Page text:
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Spokane, Washington  Est. May 19, 1883

Eye On Boise

Feds: Idaho has 60 days to fix child-support law or lose access to enforcement system, $$

Idaho Health & Welfare officials had a conference call this morning Commissioner Vicki Turetsky of the U.S. Office of Child Support and Enforcement, to find out how things will play out now that the Idaho Legislature has killed SB 1067, the child support enforcement bill. “She will send us a letter, we will probably receive it on Friday,” said Tom Shanahan, H&W spokesman. “It will basically give us 60 days to bring our program back in compliance, or at the end of the 60 days, they will stop the federal funding and access to the federal tools, the databases and the programs we use.”

That would mean the immediate loss of $16 million in federal funds, two-thirds of Idaho’s child support enforcement budget; loss of access to the federal system to enforce $200 million a year in payments from non-custodial parents to Idaho children; and layoffs of about 100 state employees. Then, once that’s occurred, the state’s Temporary Assistance to Needy Families, or TANF program, would come under similar scrutiny, as that welfare-payments program relies on compliance with child support enforcement.

“Basically what they told us is there’s no turning back, as far as the feds really can’t do anything,” Shanahan said. “They’re proscribed by law once we’re not in compliance.”

Health & Welfare Director Dick Armstrong informed the governor’s office after the conference call. “Any strategy will be with the governor’s office as far as how to fix this,” Shanahan said. “I know a lot of people are talking special session; I don’t know if that’s in the works or not. That would be a governor’s office thing.”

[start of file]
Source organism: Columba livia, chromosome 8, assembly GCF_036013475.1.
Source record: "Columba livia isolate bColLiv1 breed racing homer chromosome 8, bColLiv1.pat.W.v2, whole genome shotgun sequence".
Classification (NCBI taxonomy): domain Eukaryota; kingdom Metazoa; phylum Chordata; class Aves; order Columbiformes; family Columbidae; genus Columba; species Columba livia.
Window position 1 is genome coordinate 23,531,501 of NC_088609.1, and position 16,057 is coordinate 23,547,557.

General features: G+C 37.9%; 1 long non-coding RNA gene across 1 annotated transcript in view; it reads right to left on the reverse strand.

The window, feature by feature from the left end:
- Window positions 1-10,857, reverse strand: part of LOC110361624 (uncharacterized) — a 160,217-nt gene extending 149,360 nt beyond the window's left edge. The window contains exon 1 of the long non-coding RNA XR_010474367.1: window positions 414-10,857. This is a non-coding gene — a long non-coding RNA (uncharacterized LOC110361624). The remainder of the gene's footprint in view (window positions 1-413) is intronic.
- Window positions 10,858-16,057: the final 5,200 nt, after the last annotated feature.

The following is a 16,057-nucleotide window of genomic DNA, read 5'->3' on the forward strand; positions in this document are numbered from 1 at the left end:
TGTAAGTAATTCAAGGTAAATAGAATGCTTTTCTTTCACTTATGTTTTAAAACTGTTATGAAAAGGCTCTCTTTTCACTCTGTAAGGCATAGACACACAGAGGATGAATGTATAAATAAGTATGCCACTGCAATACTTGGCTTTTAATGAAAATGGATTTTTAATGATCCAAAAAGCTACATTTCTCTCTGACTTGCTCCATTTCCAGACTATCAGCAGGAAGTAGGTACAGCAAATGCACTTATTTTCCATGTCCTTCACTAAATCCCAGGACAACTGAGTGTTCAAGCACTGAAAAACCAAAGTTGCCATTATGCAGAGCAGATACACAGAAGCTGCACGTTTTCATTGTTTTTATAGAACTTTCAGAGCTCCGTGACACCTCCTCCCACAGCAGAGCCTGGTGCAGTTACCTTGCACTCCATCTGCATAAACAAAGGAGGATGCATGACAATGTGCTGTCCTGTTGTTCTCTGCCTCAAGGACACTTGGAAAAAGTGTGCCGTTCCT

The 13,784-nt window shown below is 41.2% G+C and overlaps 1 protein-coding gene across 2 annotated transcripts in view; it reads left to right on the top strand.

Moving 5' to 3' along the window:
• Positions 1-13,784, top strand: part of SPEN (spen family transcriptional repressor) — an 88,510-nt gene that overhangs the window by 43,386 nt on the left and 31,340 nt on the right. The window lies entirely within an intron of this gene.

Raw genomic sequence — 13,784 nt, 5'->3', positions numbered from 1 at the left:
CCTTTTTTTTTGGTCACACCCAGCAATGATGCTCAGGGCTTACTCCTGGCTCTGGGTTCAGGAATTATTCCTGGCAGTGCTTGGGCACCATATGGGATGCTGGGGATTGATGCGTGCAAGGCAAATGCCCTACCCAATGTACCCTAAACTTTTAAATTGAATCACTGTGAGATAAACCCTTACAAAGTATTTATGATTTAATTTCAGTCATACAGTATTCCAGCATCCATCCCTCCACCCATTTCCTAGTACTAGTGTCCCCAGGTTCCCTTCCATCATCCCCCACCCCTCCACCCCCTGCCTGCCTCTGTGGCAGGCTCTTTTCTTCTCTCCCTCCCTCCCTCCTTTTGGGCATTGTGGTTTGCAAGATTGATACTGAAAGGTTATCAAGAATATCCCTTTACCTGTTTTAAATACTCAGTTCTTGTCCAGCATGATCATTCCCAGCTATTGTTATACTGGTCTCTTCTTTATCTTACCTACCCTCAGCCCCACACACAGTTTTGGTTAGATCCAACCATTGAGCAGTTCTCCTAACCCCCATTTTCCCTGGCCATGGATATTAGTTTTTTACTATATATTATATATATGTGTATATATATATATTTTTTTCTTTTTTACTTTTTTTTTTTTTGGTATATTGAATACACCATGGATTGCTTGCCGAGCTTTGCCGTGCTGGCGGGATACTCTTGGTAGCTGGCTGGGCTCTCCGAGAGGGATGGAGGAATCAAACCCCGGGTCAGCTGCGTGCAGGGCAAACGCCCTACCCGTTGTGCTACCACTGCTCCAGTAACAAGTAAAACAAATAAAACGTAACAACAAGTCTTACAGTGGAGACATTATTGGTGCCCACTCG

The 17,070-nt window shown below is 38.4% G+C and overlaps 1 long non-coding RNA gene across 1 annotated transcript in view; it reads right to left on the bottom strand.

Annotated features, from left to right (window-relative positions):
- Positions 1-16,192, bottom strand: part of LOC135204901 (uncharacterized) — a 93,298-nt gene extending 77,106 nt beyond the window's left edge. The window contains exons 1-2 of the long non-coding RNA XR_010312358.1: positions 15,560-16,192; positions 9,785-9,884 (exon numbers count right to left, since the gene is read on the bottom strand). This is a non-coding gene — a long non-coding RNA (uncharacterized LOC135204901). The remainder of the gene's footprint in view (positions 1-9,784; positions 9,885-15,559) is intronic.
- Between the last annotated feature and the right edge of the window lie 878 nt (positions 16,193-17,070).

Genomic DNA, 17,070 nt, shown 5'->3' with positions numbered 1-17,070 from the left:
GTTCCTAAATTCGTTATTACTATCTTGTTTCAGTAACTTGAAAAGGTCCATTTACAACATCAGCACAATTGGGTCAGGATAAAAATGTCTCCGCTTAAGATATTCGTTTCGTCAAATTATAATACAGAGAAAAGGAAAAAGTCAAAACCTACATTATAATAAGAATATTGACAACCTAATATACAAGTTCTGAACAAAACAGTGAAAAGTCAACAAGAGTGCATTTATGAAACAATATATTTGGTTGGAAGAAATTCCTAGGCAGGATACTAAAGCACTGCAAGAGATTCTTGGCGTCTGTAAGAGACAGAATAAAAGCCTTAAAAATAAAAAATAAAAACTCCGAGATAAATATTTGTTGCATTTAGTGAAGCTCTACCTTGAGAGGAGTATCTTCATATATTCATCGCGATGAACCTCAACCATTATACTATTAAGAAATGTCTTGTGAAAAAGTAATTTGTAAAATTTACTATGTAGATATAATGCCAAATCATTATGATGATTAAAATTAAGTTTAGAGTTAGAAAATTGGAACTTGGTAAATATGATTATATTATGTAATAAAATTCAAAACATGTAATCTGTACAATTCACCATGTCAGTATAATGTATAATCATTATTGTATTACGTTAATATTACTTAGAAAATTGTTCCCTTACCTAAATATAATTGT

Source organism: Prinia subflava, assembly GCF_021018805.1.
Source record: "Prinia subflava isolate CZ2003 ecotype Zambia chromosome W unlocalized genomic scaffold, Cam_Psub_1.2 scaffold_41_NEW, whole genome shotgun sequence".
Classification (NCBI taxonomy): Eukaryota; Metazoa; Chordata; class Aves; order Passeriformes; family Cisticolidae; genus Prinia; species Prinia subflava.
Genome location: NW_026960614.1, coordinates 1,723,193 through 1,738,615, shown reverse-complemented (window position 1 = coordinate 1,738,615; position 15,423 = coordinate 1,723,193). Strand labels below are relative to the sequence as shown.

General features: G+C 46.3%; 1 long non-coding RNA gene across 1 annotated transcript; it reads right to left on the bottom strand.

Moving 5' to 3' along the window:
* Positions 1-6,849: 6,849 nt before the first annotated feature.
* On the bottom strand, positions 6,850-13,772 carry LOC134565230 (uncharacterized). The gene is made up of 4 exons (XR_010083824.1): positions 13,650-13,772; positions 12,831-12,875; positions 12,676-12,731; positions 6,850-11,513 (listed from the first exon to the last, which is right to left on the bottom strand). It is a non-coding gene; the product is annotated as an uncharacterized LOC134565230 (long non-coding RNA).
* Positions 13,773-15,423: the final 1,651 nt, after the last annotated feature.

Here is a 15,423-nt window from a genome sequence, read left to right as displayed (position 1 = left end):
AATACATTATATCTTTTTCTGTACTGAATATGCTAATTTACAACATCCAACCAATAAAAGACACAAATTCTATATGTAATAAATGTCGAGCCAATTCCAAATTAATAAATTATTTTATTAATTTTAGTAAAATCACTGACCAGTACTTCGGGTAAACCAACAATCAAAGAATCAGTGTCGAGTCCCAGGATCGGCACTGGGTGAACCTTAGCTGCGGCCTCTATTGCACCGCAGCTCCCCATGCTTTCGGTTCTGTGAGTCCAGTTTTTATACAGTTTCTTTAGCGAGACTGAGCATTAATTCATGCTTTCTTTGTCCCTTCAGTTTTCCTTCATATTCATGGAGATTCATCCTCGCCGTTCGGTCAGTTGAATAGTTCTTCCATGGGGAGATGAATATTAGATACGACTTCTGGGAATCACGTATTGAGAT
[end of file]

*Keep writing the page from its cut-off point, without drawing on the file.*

During the conference call, Turetsky also told Idaho officials that her office had polled all the other states whose legislatures had not yet completed approval of the legislation, which brings states in compliance with federal regulations, including a 2007 international treaty. Roughly 19 already have passed it; the rest whose legislatures still are in session or will be in session were polled. “And they said that they didn’t see a problem in any other state,” Shanahan said. “They expect to have everybody on board this year.”

Jon Hanian, Gov. Butch Otter’s spokesman, couldn’t immediately be reached for comment; he said this morning that Otter likely will address the issue at his post-legislative session press conference. The office just announced that that will take place Thursday at 10 a.m.

Betsy Z. Russell
Betsy Z. Russell joined The Spokesman-Review in 1991. She currently is a reporter in the Boise Bureau covering Idaho state government and politics, and other news from Idaho's state capital.

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